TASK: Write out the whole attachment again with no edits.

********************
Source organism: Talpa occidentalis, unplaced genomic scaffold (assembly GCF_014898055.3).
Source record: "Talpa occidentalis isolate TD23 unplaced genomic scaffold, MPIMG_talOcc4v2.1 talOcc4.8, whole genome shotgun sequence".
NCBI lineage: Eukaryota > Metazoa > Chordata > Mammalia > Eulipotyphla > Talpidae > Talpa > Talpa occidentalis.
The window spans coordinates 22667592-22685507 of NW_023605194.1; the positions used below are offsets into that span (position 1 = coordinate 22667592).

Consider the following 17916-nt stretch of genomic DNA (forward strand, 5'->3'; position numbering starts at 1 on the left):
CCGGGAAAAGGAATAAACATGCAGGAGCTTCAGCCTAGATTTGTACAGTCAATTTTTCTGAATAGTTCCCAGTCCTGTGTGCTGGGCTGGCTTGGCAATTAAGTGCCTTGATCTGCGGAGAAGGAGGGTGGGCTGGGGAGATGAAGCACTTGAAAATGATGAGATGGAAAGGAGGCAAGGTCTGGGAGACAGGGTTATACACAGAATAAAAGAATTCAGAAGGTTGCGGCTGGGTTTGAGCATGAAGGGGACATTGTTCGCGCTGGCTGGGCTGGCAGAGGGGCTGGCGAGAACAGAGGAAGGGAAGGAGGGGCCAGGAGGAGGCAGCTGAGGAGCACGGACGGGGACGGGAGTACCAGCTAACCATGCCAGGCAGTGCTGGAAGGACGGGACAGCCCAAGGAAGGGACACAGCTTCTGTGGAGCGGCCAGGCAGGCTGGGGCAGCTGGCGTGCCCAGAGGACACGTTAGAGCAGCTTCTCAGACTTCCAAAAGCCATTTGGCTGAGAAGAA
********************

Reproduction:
Source organism: Talpa occidentalis, unplaced genomic scaffold (assembly GCF_014898055.3).
Source record: "Talpa occidentalis isolate TD23 unplaced genomic scaffold, MPIMG_talOcc4v2.1 talOcc4.8, whole genome shotgun sequence".
NCBI lineage: Eukaryota > Metazoa > Chordata > Mammalia > Eulipotyphla > Talpidae > Talpa > Talpa occidentalis.
The window spans coordinates 22667592-22685507 of NW_023605194.1; the positions used below are offsets into that span (position 1 = coordinate 22667592).

Consider the following 17916-nt stretch of genomic DNA (forward strand, 5'->3'; position numbering starts at 1 on the left):
CCGGGAAAAGGAATAAACATGCAGGAGCTTCAGCCTAGATTTGTACAGTCAATTTTTCTGAATAGTTCCCAGTCCTGTGTGCTGGGCTGGCTTGGCAATTAAGTGCCTTGATCTGCGGAGAAGGAGGGTGGGCTGGGGAGATGAAGCACTTGAAAATGATGAGATGGAAAGGAGGCAAGGTCTGGGAGACAGGGTTATACACAGAATAAAAGAATTCAGAAGGTTGCGGCTGGGTTTGAGCATGAAGGGGACATTGTTCGCGCTGGCTGGGCTGGCAGAGGGGCTGGCGAGAACAGAGGAAGGGAAGGAGGGGCCAGGAGGAGGCAGCTGAGGAGCACGGACGGGGACGGGAGTACCAGCTAACCATGCCAGGCAGTGCTGGAAGGACGGGACAGCCCAAGGAAGGGACACAGCTTCTGTGGAGCGGCCAGGCAGGCTGGGGCAGCTGGCGTGCCCAGAGGACACGTTAGAGCAGCTTCTCAGACTTCCAAAAGCCATTTGGCTGAGAAGAA